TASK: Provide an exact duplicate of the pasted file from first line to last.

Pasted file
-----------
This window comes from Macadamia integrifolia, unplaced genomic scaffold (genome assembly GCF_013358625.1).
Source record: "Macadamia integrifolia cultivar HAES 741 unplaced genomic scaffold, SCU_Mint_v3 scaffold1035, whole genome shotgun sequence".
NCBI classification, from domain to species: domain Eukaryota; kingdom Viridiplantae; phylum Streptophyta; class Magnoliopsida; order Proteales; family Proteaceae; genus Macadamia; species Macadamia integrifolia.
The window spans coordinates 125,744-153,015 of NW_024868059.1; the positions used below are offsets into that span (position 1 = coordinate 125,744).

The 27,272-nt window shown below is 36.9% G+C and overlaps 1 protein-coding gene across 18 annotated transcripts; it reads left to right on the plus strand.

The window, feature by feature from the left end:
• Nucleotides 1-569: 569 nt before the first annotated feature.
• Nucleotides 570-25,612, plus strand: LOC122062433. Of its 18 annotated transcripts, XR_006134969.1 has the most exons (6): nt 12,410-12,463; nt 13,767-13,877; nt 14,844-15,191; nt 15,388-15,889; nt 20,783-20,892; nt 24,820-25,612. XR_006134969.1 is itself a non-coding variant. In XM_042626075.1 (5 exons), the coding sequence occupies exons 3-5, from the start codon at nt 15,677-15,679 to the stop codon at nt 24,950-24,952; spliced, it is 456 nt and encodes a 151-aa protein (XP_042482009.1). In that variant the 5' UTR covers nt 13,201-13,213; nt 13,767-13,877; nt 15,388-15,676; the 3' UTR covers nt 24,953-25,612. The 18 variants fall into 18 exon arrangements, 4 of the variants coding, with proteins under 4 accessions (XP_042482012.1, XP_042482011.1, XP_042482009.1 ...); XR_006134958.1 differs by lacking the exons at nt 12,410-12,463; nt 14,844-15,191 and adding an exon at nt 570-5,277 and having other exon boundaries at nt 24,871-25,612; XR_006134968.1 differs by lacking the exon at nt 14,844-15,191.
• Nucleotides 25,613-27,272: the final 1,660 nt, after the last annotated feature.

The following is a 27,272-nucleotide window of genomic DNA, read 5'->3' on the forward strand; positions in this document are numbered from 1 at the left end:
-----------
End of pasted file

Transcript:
This window comes from Macadamia integrifolia, unplaced genomic scaffold (genome assembly GCF_013358625.1).
Source record: "Macadamia integrifolia cultivar HAES 741 unplaced genomic scaffold, SCU_Mint_v3 scaffold1035, whole genome shotgun sequence".
NCBI classification, from domain to species: domain Eukaryota; kingdom Viridiplantae; phylum Streptophyta; class Magnoliopsida; order Proteales; family Proteaceae; genus Macadamia; species Macadamia integrifolia.
The window spans coordinates 125,744-153,015 of NW_024868059.1; the positions used below are offsets into that span (position 1 = coordinate 125,744).

The 27,272-nt window shown below is 36.9% G+C and overlaps 1 protein-coding gene across 18 annotated transcripts; it reads left to right on the plus strand.

The window, feature by feature from the left end:
• Nucleotides 1-569: 569 nt before the first annotated feature.
• Nucleotides 570-25,612, plus strand: LOC122062433. Of its 18 annotated transcripts, XR_006134969.1 has the most exons (6): nt 12,410-12,463; nt 13,767-13,877; nt 14,844-15,191; nt 15,388-15,889; nt 20,783-20,892; nt 24,820-25,612. XR_006134969.1 is itself a non-coding variant. In XM_042626075.1 (5 exons), the coding sequence occupies exons 3-5, from the start codon at nt 15,677-15,679 to the stop codon at nt 24,950-24,952; spliced, it is 456 nt and encodes a 151-aa protein (XP_042482009.1). In that variant the 5' UTR covers nt 13,201-13,213; nt 13,767-13,877; nt 15,388-15,676; the 3' UTR covers nt 24,953-25,612. The 18 variants fall into 18 exon arrangements, 4 of the variants coding, with proteins under 4 accessions (XP_042482012.1, XP_042482011.1, XP_042482009.1 ...); XR_006134958.1 differs by lacking the exons at nt 12,410-12,463; nt 14,844-15,191 and adding an exon at nt 570-5,277 and having other exon boundaries at nt 24,871-25,612; XR_006134968.1 differs by lacking the exon at nt 14,844-15,191.
• Nucleotides 25,613-27,272: the final 1,660 nt, after the last annotated feature.

The following is a 27,272-nucleotide window of genomic DNA, read 5'->3' on the forward strand; positions in this document are numbered from 1 at the left end: